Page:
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Far out Brussels sprout: Sara spices up the much-maligned vegetable 

TAFE NSW Wagga Wagga

Far out Brussels sprout: Sara spices up the much-maligned vegetable 

WINTER OF CONTENT: Sara Morley from TAFE NSW and ABC Riverina breakfast host Sally Bryant agree one of the best things about winter is guilt-free eating.

Children fear many things – dentists, werewolves, receiving clothes as presents – but nothing terrifies them like Brussels sprouts.

But on her popular TAFE Buds segment on ABC Riverina this week, Sara Morley from TAFE NSW sprouted a controversial view – we’re just not cooking them right.

During a chat with breakfast host Sally Bryant about eating well in winter, Ms Morley urged listeners to “think outside the square” when preparing meals in the chilly season.

“It’s true that we do get hungrier in winter because traditionally, it was a season when we needed to put on some extra weight to survive the cold,” Ms Morley said, (prompting a reflex response from Ms Bryant - “I’m a traditional kind of gal!”)

“Winter is the culmination of the summer and autumn growing season and there’s so much great produce available,” Ms Morley said.

“Root vegetables, which grow underground so are protected from the cold, are particularly good right now.

“And don’t be afraid to experiment with some of the less fashionable vegetables at this time – things like parsnips, beetroot, turnips and Jerusalem artichokes.”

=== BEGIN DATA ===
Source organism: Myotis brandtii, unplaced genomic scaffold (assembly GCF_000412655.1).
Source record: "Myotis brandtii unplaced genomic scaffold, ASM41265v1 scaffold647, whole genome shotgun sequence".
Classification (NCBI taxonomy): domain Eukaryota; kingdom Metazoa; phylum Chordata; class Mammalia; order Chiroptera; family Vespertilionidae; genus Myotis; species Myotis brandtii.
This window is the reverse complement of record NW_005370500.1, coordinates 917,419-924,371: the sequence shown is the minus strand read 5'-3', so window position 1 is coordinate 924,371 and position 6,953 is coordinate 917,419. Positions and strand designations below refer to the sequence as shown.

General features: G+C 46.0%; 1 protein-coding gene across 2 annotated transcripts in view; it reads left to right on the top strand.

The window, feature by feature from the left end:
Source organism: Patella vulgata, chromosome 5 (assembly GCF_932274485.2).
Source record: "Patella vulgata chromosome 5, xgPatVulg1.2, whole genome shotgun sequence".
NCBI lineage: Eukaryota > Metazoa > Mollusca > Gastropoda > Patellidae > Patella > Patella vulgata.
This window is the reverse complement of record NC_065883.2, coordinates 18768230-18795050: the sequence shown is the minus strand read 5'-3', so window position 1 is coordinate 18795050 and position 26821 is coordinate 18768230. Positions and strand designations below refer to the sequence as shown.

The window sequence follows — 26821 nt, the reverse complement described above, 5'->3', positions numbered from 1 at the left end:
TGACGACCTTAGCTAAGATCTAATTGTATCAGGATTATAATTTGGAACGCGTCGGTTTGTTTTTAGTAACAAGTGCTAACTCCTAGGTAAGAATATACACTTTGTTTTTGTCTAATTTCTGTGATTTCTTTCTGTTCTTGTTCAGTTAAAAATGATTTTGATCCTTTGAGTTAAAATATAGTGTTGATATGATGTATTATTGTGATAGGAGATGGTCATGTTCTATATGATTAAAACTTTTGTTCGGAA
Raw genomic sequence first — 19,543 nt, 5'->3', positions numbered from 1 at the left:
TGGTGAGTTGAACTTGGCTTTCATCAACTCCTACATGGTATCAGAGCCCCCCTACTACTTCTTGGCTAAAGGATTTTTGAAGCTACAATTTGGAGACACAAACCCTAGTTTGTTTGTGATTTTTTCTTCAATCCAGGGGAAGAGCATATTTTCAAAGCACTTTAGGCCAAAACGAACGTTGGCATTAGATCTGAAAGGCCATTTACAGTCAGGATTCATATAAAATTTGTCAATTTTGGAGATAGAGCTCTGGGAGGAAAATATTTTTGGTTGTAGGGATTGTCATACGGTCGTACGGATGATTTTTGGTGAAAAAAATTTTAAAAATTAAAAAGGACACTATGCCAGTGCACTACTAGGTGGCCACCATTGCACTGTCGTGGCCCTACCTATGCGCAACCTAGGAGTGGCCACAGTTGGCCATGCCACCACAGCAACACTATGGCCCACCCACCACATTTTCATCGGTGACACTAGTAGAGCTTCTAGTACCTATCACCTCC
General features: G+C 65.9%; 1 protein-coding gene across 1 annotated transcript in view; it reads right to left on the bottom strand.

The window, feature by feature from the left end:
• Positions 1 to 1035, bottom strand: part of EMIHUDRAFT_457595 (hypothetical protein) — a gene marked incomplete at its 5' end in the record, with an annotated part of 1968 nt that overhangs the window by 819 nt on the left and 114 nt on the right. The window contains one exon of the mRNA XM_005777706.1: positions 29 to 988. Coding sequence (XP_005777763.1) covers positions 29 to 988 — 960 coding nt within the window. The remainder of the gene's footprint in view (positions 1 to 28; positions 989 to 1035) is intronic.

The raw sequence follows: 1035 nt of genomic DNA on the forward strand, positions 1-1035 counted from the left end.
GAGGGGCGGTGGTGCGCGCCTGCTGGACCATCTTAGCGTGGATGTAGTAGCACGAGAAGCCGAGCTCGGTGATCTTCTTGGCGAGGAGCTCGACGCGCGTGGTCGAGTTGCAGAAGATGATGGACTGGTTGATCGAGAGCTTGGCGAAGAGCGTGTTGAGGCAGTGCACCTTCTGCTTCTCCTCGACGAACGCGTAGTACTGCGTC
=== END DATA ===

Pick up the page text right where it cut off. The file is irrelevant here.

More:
Which leads us to a vegetable about as fashionable as bell bottom jeans – Brussels sprouts.

“Brussels sprouts are a polarising vegetable, mainly because most people are used to eating them after they’ve been boiled within an inch of their life,” Ms Morley said.

Ms Morley said there were a host of other ways to make your Brussels sprouts sing, including cooking them slowly in the oven mixed with salt and pepper, and a dash of olive oil and maple syrup.

‘Cook them to the point they almost look like they’re burnt, and they take on this amazing caramelized flavour,” she said.

“Another idea is to roughly chop some of the fatty end of the bacon and throw it into a frypan, add your halved Brussels sprouts and fry it off.” (see recipe here)

And if all else fails, you can even transform your Brussels sprouts into something everyone can swallow – chips! (see below recipe).

If you’d like to sharpen your culinary skills or consider a career in cooking, there are a smorgasbord of courses available at TAFE NSW. For more information, visit


Sara’s lip-smacking Brussels sprout chips


1kg Brussels sprouts

10mls (2 teaspoons) olive oil

Salt flakes and freshly ground black pepper

Other spices as desired (e.g. Chili flakes)



Preheat oven to 150°C.

Remove leaves from Brussels sprout.

Mix the leaves, oil, and seasoning together in a large bowl.

Massage oil into leaves.

Line two large baking trays with baking paper. Divide the leaves evenly in a single layer on each tray.

Bake each tray for 10-15 minutes or until crispy and starting to brown around the edges.

Remove and cool.